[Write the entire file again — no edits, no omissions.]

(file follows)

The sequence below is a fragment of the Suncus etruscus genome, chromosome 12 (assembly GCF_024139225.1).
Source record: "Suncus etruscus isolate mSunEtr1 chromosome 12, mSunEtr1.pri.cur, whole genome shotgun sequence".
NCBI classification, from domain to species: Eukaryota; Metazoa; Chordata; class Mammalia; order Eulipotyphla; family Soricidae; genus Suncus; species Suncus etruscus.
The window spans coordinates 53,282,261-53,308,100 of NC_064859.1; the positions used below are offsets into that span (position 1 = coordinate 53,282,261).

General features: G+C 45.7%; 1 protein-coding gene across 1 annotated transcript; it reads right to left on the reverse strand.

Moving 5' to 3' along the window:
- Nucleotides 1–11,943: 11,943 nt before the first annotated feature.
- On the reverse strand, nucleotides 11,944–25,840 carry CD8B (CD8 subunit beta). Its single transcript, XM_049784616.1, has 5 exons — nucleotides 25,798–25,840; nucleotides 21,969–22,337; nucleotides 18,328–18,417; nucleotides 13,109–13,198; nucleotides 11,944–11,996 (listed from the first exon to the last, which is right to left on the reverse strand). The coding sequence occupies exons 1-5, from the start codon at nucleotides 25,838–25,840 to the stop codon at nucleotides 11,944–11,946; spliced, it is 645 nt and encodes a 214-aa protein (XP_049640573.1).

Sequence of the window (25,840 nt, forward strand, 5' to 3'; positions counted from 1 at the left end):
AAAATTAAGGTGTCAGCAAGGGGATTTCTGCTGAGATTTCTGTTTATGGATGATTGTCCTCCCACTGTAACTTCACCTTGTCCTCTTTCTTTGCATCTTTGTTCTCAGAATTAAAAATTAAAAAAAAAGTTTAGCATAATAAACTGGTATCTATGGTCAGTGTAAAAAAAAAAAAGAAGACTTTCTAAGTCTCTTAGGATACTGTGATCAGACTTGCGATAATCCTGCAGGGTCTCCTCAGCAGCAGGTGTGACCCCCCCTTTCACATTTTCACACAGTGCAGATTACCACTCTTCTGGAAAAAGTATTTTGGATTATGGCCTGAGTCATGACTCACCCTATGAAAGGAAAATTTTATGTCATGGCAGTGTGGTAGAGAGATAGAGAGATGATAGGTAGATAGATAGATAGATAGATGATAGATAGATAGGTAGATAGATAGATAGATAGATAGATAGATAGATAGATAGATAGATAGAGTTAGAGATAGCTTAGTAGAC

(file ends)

The sequence below is a fragment of the Suncus etruscus genome, chromosome 12 (assembly GCF_024139225.1).
Source record: "Suncus etruscus isolate mSunEtr1 chromosome 12, mSunEtr1.pri.cur, whole genome shotgun sequence".
NCBI classification, from domain to species: Eukaryota; Metazoa; Chordata; class Mammalia; order Eulipotyphla; family Soricidae; genus Suncus; species Suncus etruscus.
The window spans coordinates 53,282,261-53,308,100 of NC_064859.1; the positions used below are offsets into that span (position 1 = coordinate 53,282,261).

General features: G+C 45.7%; 1 protein-coding gene across 1 annotated transcript; it reads right to left on the reverse strand.

Moving 5' to 3' along the window:
- Nucleotides 1–11,943: 11,943 nt before the first annotated feature.
- On the reverse strand, nucleotides 11,944–25,840 carry CD8B (CD8 subunit beta). Its single transcript, XM_049784616.1, has 5 exons — nucleotides 25,798–25,840; nucleotides 21,969–22,337; nucleotides 18,328–18,417; nucleotides 13,109–13,198; nucleotides 11,944–11,996 (listed from the first exon to the last, which is right to left on the reverse strand). The coding sequence occupies exons 1-5, from the start codon at nucleotides 25,838–25,840 to the stop codon at nucleotides 11,944–11,946; spliced, it is 645 nt and encodes a 214-aa protein (XP_049640573.1).

Sequence of the window (25,840 nt, forward strand, 5' to 3'; positions counted from 1 at the left end):
AAAATTAAGGTGTCAGCAAGGGGATTTCTGCTGAGATTTCTGTTTATGGATGATTGTCCTCCCACTGTAACTTCACCTTGTCCTCTTTCTTTGCATCTTTGTTCTCAGAATTAAAAATTAAAAAAAAAGTTTAGCATAATAAACTGGTATCTATGGTCAGTGTAAAAAAAAAAAAGAAGACTTTCTAAGTCTCTTAGGATACTGTGATCAGACTTGCGATAATCCTGCAGGGTCTCCTCAGCAGCAGGTGTGACCCCCCCTTTCACATTTTCACACAGTGCAGATTACCACTCTTCTGGAAAAAGTATTTTGGATTATGGCCTGAGTCATGACTCACCCTATGAAAGGAAAATTTTATGTCATGGCAGTGTGGTAGAGAGATAGAGAGATGATAGGTAGATAGATAGATAGATAGATGATAGATAGATAGGTAGATAGATAGATAGATAGATAGATAGATAGATAGATAGATAGATAGAGTTAGAGATAGCTTAGTAGAC